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Signing of the U.S.Constitution (1856), Junius Brutus Stearns.

By Andrew Latham, Crisis Magazine, August 6, 2020

Andrew Latham is a professor of political science at Macalester College in Saint Paul, Minnesota for the past two decades.  ….

Andrew LathamThis past March, The Atlantic published an essay by Adrian Vermeule, a Catholic professor of constitutional law at Harvard University, introducing the idea of “common-good constitutionalism” to an audience that I’m sure had never read anything quite like it.

At its most basic, Professor Vermeule’s argument unfolded something like this:

Human flourishing, or the “good life,” necessarily entails living a life of virtue—that is, a life ordered toward realizing one’s higher human nature which, according to natural law and the ius gentium, is the same for all persons, at all times, and in all places.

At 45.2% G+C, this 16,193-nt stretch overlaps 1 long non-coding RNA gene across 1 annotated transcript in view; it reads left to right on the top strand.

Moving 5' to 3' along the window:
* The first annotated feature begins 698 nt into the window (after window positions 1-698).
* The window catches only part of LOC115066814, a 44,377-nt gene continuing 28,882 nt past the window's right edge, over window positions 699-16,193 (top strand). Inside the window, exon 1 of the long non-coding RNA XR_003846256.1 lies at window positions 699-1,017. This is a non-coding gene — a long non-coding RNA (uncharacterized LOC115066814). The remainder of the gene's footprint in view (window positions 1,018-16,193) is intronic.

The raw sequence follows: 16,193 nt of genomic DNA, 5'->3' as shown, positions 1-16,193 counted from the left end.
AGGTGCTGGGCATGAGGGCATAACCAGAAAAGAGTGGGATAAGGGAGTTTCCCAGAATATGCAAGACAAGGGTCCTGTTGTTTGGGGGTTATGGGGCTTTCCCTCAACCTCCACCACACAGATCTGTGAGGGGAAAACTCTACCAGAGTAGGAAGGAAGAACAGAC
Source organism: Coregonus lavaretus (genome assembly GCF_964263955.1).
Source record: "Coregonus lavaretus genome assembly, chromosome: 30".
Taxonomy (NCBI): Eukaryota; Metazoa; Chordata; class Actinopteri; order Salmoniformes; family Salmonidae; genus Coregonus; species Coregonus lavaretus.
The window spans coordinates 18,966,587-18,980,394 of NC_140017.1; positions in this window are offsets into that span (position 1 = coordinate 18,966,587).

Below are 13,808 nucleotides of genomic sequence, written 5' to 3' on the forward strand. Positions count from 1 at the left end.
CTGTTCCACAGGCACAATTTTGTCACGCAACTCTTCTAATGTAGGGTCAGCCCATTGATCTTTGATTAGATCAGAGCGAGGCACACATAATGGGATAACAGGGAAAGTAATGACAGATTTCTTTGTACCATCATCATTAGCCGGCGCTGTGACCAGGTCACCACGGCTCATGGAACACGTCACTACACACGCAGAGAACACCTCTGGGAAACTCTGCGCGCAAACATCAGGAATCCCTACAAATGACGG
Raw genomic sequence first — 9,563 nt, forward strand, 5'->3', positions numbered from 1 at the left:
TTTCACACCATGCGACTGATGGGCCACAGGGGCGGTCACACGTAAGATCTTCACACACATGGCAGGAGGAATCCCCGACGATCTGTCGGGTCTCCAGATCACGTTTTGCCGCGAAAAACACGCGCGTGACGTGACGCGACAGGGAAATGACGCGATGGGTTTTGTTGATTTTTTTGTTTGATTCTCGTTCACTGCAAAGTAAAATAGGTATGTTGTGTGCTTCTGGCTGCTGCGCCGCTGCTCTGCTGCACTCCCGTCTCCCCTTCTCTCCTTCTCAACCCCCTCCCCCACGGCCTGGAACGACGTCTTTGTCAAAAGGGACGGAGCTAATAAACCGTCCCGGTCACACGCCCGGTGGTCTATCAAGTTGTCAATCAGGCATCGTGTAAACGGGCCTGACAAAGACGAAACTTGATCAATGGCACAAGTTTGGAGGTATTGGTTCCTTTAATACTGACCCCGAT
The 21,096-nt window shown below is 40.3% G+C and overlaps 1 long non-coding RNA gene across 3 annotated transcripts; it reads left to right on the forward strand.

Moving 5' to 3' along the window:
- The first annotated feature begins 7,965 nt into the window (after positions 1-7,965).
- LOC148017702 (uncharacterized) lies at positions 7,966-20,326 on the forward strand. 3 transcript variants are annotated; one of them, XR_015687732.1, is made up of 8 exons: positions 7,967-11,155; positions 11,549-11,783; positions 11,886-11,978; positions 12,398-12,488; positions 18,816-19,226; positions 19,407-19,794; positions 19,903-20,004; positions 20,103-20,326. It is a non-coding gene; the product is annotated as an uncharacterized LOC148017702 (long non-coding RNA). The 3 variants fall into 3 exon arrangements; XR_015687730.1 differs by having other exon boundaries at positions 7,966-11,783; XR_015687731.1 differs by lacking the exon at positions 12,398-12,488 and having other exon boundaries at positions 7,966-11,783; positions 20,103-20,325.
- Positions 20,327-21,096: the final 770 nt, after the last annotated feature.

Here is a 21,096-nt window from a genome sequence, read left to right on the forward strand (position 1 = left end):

The common good is defined as the corporate wellbeing of the political community, defined largely in terms of its collective ability, through the state, to promote the ability of all its members to live such a life of virtue.

The proper and ordained end of any just constitutional order is to advance the common good, and thereby the ability of all citizens to live a life of virtue.  …


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